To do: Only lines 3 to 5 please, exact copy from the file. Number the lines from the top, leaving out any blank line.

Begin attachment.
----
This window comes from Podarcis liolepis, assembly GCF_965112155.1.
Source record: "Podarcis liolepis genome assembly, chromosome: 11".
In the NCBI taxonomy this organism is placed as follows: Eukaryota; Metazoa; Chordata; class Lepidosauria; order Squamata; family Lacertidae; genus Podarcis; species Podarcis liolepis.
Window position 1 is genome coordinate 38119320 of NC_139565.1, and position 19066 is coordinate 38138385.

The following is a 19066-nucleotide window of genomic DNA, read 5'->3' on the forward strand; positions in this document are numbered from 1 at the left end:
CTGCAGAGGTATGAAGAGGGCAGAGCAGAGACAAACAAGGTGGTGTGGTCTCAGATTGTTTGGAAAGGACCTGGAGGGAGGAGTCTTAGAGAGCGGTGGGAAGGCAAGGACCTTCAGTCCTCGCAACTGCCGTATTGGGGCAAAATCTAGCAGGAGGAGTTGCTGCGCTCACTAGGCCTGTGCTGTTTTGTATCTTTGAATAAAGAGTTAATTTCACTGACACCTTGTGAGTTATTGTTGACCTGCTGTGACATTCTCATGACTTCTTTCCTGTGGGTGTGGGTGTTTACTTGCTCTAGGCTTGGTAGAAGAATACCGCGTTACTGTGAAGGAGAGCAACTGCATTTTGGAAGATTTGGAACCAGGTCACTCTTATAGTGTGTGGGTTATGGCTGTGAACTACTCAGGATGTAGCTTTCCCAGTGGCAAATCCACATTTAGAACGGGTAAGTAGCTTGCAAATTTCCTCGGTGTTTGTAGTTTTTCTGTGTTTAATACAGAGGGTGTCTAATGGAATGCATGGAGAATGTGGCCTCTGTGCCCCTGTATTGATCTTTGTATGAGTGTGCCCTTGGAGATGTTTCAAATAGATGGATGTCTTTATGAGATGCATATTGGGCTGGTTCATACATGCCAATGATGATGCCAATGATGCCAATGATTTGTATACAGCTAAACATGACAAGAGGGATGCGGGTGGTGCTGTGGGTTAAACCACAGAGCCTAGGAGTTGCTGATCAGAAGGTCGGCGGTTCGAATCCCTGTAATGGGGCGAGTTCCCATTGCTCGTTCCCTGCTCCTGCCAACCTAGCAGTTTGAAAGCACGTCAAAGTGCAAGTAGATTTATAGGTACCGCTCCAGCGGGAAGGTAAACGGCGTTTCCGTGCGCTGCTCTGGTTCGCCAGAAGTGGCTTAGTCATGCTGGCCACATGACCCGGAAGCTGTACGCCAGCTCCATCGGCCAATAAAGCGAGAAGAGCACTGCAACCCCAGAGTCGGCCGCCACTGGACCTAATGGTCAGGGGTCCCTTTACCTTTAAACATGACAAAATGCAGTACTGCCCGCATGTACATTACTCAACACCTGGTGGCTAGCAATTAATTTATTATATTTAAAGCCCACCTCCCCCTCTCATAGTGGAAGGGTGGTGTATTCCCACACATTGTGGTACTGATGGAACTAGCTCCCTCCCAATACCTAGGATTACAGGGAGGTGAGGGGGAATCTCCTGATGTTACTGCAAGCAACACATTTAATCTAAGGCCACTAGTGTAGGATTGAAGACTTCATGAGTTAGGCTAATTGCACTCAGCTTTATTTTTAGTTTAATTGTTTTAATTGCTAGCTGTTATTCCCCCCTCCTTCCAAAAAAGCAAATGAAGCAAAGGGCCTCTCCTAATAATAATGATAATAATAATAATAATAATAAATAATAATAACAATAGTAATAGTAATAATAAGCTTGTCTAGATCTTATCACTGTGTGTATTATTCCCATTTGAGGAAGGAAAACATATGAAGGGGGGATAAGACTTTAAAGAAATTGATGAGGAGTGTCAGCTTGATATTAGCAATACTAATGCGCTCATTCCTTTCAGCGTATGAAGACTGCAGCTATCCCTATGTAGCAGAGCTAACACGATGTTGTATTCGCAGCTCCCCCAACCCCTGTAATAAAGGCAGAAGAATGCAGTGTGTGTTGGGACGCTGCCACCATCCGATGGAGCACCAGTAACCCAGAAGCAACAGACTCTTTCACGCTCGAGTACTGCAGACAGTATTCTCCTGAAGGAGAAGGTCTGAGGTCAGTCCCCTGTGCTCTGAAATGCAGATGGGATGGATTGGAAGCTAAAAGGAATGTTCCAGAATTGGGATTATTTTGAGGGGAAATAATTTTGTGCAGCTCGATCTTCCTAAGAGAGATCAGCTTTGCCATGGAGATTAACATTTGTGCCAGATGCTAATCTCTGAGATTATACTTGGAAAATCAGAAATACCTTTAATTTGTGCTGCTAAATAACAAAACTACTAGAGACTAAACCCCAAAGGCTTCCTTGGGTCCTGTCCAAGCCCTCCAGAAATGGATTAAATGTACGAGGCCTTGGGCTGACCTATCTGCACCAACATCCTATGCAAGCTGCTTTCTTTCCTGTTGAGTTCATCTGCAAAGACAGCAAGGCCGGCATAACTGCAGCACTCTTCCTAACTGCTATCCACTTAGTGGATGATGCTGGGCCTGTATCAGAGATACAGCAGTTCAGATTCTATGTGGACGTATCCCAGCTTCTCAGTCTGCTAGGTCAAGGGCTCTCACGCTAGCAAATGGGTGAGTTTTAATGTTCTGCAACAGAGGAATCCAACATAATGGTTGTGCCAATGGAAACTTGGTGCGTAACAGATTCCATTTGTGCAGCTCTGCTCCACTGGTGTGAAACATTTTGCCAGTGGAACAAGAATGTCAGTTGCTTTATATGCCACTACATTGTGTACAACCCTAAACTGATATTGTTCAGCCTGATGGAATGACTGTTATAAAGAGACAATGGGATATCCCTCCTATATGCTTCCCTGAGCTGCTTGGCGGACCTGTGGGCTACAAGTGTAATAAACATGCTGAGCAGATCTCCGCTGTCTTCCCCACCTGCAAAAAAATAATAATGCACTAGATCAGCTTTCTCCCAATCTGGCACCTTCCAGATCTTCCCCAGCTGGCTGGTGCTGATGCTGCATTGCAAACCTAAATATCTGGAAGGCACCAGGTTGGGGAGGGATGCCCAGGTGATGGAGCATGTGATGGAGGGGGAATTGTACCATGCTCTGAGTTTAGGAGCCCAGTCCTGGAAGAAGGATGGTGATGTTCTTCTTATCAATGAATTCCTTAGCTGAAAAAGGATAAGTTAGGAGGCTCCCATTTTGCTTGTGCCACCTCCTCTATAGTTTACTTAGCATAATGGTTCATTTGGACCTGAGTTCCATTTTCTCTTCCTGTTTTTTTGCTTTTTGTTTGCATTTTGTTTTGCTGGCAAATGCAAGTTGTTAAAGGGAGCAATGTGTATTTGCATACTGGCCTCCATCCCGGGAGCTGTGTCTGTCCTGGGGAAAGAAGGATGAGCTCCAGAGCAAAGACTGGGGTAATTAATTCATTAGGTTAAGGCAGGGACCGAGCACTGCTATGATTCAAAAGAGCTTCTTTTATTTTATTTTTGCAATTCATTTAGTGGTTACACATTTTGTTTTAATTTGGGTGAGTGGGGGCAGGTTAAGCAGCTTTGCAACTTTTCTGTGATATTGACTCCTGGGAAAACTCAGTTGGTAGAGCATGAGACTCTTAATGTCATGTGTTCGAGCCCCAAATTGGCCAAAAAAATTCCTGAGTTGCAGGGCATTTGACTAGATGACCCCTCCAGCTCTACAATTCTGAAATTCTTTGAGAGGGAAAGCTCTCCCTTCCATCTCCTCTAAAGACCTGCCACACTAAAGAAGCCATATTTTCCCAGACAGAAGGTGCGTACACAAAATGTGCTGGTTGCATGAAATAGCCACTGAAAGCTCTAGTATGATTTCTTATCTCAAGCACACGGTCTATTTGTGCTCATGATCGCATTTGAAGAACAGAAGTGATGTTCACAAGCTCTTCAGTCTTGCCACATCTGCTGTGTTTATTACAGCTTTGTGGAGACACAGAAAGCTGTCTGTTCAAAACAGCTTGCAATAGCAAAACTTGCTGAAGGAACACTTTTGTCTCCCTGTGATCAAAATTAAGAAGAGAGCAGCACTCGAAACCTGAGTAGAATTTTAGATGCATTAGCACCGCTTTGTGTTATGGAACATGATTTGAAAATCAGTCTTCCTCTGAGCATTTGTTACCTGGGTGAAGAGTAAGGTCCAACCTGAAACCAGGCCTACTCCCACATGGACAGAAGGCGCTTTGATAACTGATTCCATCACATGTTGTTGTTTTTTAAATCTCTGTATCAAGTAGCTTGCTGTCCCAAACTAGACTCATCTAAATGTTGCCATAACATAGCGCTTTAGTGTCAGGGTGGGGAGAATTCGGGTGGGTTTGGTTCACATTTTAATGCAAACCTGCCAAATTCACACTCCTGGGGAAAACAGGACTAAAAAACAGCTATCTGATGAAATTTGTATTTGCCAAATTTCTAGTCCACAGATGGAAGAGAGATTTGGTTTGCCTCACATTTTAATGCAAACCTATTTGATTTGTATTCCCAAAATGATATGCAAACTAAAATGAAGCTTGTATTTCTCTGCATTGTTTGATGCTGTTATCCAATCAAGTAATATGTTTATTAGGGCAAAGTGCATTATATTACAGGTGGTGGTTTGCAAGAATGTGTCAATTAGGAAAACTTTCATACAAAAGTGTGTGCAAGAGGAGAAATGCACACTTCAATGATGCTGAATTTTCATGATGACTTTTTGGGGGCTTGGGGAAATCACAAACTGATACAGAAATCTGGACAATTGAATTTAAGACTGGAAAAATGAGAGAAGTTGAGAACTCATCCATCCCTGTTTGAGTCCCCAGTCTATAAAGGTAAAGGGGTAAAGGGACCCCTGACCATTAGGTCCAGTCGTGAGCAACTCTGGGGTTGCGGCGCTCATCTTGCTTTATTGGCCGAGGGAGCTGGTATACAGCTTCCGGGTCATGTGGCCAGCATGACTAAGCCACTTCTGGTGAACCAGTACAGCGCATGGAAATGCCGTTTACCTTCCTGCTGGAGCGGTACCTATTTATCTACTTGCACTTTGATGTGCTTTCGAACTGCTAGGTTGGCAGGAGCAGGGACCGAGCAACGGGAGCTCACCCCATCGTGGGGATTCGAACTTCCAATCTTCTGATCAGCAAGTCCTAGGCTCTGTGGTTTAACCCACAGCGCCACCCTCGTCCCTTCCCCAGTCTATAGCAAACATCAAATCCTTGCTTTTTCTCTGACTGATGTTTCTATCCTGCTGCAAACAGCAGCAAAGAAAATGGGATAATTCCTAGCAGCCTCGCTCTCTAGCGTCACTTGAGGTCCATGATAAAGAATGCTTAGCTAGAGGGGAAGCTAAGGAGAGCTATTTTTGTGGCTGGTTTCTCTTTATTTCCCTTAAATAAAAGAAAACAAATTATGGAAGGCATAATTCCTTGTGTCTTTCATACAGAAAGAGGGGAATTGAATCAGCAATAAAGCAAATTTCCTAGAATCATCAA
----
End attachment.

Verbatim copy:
In the NCBI taxonomy this organism is placed as follows: Eukaryota; Metazoa; Chordata; class Lepidosauria; order Squamata; family Lacertidae; genus Podarcis; species Podarcis liolepis.
Window position 1 is genome coordinate 38119320 of NC_139565.1, and position 19066 is coordinate 38138385.

The following is a 19066-nucleotide window of genomic DNA, read 5'->3' on the forward strand; positions in this document are numbered from 1 at the left end: